GSBC Meetings are held every 4th Monday of the month (except holidays and December). General Meetings include a brief business meeting. Meetings start promptly at 7pm in the Ridgewood Public Library Auditorium, 125 N. Maple Ave., Ridgewood, NJ. Phone (201) 670-5600 (see map, above), unless otherwise noted. Light refreshments and speaker handouts provided. Your membership dues directly supports this programming and allows us to host speakers on a wide variety of topics — thank you!
GSBC Special Events & Seminars
The GSBC holds several special events each year, including our popular day-long Annual Seminar and late-night RPL Lock-In, where genealogists can attend talks on a variety of subjects, collaborate on problems, and receive one-on-one research assistance. Additional event fee may apply. Discount for GSBC members.
Ridgewood Public Library Programs & Classes
The Bolger Heritage Center at the Ridgewood Public Library holds events on local history and genealogy-focused computer classes. Ridgewood residents and GSBC members receive a discount on these events. Included in the calendar below are RPL classes of interest to genealogists and local researchers. Please check the full RPL calendar for class information, fees, registration, cancellations, and for classes on other topics. All registration is through the Ridgewood Public Library calendar or by calling (201) 670-5600.
Below is our complete calendar showing all Meetings, Events, Seminars. Library Programs and Classes. Use the Category filter below to hide the events in a specific category.
Presenter: GSBC Trustee Fred Voss
The German Genealogy Group meetings are held on the first Thursday of the month from September through June. Orientation begins at 7:00PM. Meetings begin at 7:30 PM. Building doors open at 6:30.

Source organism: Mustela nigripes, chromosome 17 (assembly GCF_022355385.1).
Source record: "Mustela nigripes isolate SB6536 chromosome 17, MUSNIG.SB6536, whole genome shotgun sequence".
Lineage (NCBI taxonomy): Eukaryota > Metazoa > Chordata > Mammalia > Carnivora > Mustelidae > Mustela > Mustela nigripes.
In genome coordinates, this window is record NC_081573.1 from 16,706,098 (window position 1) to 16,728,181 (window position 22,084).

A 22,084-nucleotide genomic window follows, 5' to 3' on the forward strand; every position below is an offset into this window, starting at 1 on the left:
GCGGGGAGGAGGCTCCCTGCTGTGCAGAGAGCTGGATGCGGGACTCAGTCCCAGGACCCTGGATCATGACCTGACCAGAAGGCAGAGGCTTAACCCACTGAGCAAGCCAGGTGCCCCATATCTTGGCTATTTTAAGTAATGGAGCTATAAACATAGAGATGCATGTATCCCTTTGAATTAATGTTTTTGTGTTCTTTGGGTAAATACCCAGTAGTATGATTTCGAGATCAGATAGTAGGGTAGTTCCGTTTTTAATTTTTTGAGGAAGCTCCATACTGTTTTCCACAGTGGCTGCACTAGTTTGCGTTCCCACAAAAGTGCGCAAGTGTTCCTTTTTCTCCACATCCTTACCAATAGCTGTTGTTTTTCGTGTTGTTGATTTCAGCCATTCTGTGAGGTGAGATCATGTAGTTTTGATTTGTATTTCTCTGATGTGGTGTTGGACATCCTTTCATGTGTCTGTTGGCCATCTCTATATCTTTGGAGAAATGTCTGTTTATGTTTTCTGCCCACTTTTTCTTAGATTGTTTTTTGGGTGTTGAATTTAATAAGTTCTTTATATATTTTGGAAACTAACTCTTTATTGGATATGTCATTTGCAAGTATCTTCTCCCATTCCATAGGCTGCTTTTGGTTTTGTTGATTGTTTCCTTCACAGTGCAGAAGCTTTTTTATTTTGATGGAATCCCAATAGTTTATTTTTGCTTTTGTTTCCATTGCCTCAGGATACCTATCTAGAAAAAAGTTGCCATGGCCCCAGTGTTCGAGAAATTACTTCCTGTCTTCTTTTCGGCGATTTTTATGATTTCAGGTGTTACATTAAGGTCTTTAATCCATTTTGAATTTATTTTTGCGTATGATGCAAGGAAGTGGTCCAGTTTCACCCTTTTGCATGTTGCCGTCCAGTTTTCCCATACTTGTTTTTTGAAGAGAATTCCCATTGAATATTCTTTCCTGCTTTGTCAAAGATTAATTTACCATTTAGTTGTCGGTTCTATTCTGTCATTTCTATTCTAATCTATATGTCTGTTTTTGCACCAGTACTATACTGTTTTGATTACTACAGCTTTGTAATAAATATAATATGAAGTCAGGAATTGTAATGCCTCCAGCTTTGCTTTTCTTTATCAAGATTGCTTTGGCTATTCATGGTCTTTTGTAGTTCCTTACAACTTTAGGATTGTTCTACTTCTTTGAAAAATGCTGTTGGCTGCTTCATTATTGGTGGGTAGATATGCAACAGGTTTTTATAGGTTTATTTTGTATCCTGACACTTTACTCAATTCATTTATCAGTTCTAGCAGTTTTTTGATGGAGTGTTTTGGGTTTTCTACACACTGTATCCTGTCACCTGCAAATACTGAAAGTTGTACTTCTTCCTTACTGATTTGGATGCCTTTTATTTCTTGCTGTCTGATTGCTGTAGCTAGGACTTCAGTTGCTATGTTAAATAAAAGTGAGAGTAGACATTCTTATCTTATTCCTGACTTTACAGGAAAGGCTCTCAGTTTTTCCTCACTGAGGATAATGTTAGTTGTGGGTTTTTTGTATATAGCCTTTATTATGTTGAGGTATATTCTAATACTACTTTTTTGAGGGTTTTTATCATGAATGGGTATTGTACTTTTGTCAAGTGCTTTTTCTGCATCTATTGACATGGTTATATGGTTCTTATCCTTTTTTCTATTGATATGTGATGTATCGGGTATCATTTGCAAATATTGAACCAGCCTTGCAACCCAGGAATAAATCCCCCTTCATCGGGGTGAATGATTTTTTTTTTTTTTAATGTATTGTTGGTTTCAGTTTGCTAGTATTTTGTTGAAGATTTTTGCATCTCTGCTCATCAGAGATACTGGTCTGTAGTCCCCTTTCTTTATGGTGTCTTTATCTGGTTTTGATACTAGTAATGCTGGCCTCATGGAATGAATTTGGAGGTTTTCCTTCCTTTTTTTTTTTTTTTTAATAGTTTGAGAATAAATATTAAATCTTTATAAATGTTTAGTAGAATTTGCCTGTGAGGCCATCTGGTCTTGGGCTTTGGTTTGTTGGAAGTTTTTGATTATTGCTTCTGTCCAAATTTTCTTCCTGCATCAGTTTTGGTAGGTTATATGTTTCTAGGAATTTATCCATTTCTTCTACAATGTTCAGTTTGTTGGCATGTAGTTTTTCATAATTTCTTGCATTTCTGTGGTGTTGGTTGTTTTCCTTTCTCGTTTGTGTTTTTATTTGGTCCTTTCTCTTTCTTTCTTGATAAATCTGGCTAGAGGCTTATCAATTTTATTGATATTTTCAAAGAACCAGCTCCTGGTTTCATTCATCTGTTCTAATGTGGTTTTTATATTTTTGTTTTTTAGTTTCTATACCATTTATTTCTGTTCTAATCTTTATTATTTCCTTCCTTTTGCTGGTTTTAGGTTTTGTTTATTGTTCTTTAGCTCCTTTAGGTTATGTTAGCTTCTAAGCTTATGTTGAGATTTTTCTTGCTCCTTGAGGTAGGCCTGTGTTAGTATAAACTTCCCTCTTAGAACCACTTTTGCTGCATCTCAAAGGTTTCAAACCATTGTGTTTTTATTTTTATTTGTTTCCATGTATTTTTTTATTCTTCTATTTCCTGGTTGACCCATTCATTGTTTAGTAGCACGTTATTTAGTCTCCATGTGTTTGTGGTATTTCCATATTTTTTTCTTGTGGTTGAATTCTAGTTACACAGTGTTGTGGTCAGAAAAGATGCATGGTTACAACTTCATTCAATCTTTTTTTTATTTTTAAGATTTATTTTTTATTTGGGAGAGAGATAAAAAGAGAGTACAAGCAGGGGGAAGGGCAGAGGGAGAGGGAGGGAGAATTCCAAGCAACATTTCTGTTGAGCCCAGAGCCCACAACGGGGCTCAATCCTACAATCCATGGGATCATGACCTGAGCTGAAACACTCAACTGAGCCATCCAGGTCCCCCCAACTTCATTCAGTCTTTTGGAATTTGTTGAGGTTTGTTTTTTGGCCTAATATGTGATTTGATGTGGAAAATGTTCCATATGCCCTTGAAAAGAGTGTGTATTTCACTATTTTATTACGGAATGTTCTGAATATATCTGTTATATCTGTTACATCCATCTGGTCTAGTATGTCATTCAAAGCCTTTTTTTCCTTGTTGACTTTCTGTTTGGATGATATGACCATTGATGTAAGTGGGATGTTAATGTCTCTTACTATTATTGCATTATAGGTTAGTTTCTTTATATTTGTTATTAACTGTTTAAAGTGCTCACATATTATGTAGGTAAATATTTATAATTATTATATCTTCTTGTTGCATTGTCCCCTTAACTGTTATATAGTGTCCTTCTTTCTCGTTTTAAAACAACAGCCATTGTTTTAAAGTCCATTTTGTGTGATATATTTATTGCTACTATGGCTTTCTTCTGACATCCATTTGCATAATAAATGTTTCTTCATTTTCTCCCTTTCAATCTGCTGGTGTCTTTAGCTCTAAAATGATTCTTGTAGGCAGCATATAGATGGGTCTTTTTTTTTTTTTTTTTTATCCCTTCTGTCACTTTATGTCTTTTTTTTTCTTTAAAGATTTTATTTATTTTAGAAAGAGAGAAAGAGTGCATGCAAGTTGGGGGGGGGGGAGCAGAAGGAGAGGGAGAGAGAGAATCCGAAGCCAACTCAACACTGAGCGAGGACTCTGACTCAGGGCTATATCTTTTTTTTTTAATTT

The meetings are open, and YOU are invited to attend! Please feel free to drop by and check us out.
Fred Voss, a GSBC Trustee, tour guide, and researcher at Ellis Island National Park, will join us to share more of his favorite stories of those who arrived in the US through Ellis Island.
From 1892 to 1954, more than 12 million immigrants were processed through Ellis Island. Coming from all corners of the world, these souls—who nearly 40% of Americans can call "family"—left behind possessions and family to reinvent themselves in America. Most were processed through Ellis Island without incident. But some immigrants found themselves detained due to mental or physical illness, because their paperwork was not in order, or because those who were due to receive them did not show. What kind of stories could they tell?
Voss' talk on Ellis Island last year was a must-see presentation. If you would like to read-up on last year's talk, download a complimentary copy of the GSBC's 2016 ISFHWE-Award Winning quarterly newsletter, The Archivist. This issue contains a recap of Voss' talk as well as an article recapping a presentation by JewishGen VP for Education, Phyllis Kramer.